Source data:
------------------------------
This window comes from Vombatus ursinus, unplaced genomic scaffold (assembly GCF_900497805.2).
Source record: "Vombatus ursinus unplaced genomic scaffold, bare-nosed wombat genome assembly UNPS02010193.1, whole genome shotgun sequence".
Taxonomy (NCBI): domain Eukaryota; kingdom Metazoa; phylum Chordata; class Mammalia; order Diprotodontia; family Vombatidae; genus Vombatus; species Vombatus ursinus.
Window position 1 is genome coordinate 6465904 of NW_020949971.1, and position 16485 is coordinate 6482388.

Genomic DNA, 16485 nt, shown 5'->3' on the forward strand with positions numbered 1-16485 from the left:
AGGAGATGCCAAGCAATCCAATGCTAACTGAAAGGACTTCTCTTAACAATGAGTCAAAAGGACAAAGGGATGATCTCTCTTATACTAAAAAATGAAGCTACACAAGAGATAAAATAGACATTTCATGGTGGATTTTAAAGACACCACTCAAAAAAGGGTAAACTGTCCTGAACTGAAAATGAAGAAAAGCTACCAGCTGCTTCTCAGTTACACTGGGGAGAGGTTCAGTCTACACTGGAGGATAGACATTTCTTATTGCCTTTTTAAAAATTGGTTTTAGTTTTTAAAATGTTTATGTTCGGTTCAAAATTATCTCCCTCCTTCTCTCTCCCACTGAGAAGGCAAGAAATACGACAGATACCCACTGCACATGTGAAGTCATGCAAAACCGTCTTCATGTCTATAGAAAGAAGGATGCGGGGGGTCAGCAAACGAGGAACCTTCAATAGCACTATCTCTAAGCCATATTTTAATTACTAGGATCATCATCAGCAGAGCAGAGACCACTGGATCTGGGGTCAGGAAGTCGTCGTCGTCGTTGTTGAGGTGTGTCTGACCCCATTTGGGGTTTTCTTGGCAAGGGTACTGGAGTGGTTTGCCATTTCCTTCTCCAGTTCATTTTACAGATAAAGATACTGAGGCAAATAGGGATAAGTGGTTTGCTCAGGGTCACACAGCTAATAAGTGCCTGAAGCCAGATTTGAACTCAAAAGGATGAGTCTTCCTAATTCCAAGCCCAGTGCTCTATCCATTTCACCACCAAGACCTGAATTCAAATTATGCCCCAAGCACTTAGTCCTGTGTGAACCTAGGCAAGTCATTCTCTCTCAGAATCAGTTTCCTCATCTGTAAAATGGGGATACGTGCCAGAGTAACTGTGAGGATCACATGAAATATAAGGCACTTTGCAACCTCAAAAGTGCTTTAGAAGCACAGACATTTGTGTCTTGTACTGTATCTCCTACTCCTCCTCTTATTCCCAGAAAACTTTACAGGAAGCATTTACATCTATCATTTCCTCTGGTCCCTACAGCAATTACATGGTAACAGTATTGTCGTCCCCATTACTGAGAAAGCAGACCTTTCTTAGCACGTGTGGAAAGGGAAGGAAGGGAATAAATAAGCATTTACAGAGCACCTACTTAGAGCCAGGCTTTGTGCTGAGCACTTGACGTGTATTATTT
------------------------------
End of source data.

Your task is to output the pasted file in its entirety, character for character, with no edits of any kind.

This window comes from Vombatus ursinus, unplaced genomic scaffold (assembly GCF_900497805.2).
Source record: "Vombatus ursinus unplaced genomic scaffold, bare-nosed wombat genome assembly UNPS02010193.1, whole genome shotgun sequence".
Taxonomy (NCBI): domain Eukaryota; kingdom Metazoa; phylum Chordata; class Mammalia; order Diprotodontia; family Vombatidae; genus Vombatus; species Vombatus ursinus.
Window position 1 is genome coordinate 6465904 of NW_020949971.1, and position 16485 is coordinate 6482388.

Genomic DNA, 16485 nt, shown 5'->3' on the forward strand with positions numbered 1-16485 from the left:
AGGAGATGCCAAGCAATCCAATGCTAACTGAAAGGACTTCTCTTAACAATGAGTCAAAAGGACAAAGGGATGATCTCTCTTATACTAAAAAATGAAGCTACACAAGAGATAAAATAGACATTTCATGGTGGATTTTAAAGACACCACTCAAAAAAGGGTAAACTGTCCTGAACTGAAAATGAAGAAAAGCTACCAGCTGCTTCTCAGTTACACTGGGGAGAGGTTCAGTCTACACTGGAGGATAGACATTTCTTATTGCCTTTTTAAAAATTGGTTTTAGTTTTTAAAATGTTTATGTTCGGTTCAAAATTATCTCCCTCCTTCTCTCTCCCACTGAGAAGGCAAGAAATACGACAGATACCCACTGCACATGTGAAGTCATGCAAAACCGTCTTCATGTCTATAGAAAGAAGGATGCGGGGGGTCAGCAAACGAGGAACCTTCAATAGCACTATCTCTAAGCCATATTTTAATTACTAGGATCATCATCAGCAGAGCAGAGACCACTGGATCTGGGGTCAGGAAGTCGTCGTCGTCGTTGTTGAGGTGTGTCTGACCCCATTTGGGGTTTTCTTGGCAAGGGTACTGGAGTGGTTTGCCATTTCCTTCTCCAGTTCATTTTACAGATAAAGATACTGAGGCAAATAGGGATAAGTGGTTTGCTCAGGGTCACACAGCTAATAAGTGCCTGAAGCCAGATTTGAACTCAAAAGGATGAGTCTTCCTAATTCCAAGCCCAGTGCTCTATCCATTTCACCACCAAGACCTGAATTCAAATTATGCCCCAAGCACTTAGTCCTGTGTGAACCTAGGCAAGTCATTCTCTCTCAGAATCAGTTTCCTCATCTGTAAAATGGGGATACGTGCCAGAGTAACTGTGAGGATCACATGAAATATAAGGCACTTTGCAACCTCAAAAGTGCTTTAGAAGCACAGACATTTGTGTCTTGTACTGTATCTCCTACTCCTCCTCTTATTCCCAGAAAACTTTACAGGAAGCATTTACATCTATCATTTCCTCTGGTCCCTACAGCAATTACATGGTAACAGTATTGTCGTCCCCATTACTGAGAAAGCAGACCTTTCTTAGCACGTGTGGAAAGGGAAGGAAGGGAATAAATAAGCATTTACAGAGCACCTACTTAGAGCCAGGCTTTGTGCTGAGCACTTGACGTGTATTATTT